Publication Date: August 11, 2009
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Who can add an entire herd of triceratops, multiply the legs of a group of ankylosaurs, and estimate the distance to the next tasty meal?
He's a number-crunching dinosaur who chews on math problems as easily as he thunders through the trees. When his little sister is in terrible danger, T-Math even saves the day by using his measurable math skills. Is there anything he can't figure?
TYRANNOSAURUS MATH, a close relative of Tyrannosaurus rex, lived in the late Cretaceous Period, 65 to 68 million years ago, in Western North America. He and his siblings were eleven to fourteen feet tall, weighed five to seven tons, had two-and-a-half foot long arms, two-and-a-half foot long feet, and teeth that were ten inches long!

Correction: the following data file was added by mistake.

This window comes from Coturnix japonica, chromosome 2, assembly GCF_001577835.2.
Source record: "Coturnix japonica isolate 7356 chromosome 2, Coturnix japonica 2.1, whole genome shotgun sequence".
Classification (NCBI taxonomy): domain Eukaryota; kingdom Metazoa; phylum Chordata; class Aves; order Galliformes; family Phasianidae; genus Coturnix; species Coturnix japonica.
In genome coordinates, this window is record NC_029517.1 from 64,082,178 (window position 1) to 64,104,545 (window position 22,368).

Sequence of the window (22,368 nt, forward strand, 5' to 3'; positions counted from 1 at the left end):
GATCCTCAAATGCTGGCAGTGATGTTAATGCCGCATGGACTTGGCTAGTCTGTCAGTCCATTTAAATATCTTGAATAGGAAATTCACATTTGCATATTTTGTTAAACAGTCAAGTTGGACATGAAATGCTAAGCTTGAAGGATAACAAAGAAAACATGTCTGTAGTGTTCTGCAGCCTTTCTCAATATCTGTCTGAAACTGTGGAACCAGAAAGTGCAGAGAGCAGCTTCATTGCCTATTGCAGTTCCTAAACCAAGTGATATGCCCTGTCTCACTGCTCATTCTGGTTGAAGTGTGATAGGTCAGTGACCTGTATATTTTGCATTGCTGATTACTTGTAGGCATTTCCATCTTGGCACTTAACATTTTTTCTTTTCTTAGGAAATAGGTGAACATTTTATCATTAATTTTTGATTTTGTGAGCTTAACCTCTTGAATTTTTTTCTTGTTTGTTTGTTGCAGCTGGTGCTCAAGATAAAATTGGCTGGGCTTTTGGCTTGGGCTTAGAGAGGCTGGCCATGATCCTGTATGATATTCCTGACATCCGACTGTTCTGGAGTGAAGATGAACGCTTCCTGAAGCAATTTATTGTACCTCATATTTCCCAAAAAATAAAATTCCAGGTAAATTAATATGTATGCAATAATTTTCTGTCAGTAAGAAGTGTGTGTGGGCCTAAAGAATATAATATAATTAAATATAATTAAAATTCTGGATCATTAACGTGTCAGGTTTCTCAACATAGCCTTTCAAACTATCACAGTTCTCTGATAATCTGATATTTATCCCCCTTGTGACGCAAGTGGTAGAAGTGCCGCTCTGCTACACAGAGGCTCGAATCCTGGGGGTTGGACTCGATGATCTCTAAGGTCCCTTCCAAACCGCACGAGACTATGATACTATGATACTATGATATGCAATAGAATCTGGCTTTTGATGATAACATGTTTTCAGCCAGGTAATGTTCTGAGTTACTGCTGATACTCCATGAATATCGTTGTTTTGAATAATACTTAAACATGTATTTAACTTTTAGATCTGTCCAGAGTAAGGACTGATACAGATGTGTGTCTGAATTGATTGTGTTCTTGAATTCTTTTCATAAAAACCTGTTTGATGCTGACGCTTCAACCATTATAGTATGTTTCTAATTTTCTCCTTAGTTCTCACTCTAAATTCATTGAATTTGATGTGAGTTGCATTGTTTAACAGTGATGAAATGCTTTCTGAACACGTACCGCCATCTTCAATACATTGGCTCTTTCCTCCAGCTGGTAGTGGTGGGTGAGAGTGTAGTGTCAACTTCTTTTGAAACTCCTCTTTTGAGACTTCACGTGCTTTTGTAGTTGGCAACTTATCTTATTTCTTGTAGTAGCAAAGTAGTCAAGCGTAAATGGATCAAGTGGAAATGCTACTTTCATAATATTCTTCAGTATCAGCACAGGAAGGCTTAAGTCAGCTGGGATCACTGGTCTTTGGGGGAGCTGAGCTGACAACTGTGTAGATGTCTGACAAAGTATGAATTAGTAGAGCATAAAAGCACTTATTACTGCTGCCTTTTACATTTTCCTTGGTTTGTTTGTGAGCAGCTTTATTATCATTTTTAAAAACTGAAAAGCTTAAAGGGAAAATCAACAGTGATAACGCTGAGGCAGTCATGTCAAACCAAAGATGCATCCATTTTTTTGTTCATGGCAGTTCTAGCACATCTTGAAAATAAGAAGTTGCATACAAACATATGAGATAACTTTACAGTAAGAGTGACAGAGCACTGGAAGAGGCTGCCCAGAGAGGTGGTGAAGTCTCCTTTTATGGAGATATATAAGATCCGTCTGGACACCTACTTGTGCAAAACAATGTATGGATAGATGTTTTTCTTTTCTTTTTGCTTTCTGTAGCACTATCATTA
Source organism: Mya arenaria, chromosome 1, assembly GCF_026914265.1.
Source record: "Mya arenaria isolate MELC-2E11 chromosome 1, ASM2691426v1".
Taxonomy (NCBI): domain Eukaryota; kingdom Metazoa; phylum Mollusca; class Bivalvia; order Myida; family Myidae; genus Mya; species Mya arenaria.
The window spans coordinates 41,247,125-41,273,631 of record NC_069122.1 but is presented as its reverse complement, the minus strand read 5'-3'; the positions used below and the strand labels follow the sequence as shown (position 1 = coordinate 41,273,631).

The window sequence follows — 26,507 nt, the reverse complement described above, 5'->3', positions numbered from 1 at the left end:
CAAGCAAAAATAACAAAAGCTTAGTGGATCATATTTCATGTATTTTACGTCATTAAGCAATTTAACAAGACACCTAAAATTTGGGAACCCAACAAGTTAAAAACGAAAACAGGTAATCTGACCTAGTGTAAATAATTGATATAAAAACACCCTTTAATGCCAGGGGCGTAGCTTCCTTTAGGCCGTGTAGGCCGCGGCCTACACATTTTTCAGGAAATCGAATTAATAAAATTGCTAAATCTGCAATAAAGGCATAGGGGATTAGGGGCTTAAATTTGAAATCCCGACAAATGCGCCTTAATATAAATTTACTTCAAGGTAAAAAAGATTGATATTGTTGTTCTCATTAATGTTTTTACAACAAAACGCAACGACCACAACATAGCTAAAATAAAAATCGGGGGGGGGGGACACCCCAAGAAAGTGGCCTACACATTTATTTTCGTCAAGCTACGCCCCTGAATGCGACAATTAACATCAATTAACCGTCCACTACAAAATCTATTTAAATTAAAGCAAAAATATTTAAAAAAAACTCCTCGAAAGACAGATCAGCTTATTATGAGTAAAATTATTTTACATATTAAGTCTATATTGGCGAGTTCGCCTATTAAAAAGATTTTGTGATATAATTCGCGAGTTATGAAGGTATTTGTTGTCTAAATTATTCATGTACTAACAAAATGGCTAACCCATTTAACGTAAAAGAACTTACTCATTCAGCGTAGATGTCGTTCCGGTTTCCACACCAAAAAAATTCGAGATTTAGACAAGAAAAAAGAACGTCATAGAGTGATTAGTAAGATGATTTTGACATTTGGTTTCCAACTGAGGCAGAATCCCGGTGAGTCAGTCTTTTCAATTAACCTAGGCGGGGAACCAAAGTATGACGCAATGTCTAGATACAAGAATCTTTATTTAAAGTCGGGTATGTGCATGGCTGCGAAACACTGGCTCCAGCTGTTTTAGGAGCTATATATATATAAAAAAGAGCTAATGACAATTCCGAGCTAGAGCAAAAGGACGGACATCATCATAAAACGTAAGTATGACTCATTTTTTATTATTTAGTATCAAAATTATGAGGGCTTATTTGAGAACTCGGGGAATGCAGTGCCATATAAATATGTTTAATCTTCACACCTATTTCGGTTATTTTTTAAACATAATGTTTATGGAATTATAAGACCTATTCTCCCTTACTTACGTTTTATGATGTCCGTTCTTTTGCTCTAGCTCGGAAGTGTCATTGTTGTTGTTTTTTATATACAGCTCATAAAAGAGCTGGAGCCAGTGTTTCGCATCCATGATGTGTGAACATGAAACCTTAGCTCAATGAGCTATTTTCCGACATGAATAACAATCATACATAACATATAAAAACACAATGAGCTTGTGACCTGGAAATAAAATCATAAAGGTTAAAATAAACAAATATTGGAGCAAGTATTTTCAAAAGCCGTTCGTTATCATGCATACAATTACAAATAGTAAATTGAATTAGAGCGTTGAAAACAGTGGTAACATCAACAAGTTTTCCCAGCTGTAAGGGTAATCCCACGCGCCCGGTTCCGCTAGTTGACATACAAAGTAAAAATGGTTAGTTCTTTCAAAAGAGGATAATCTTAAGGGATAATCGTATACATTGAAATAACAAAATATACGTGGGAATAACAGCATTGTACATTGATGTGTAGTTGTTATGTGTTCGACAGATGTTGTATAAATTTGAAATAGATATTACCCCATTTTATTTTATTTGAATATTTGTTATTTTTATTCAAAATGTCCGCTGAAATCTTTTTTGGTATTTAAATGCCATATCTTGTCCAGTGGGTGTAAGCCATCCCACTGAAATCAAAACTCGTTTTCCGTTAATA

MICHELLE MARKEL, the author of five children's books, has also written for national newspapers and taught in elementary schools. Tyrannosaurus Math grew out of an experience in the classroom: "One day I was teaching math to second graders. Knowing how kids loathe word problems, I invented some of my own, using dinosaurs. The kids loved them." The rest is prehistory. Michelle lives near Los Angeles.
DOUG CUSHMAN, a Northern Californian now living in Paris, has written and/or illustrated more than one hundred children's books. In high school, Doug created comic books lampooning his teachers, and he sold them to classmates for five cents a piece.
Markel’s engaging story has just the right blend of math concepts, dinosaur info, and silly humor, and Cushman’s textured acrylics reinforce the math and add to the amusement factor. A final page describes the different math skills applied throughout the book.—The Horn Book Review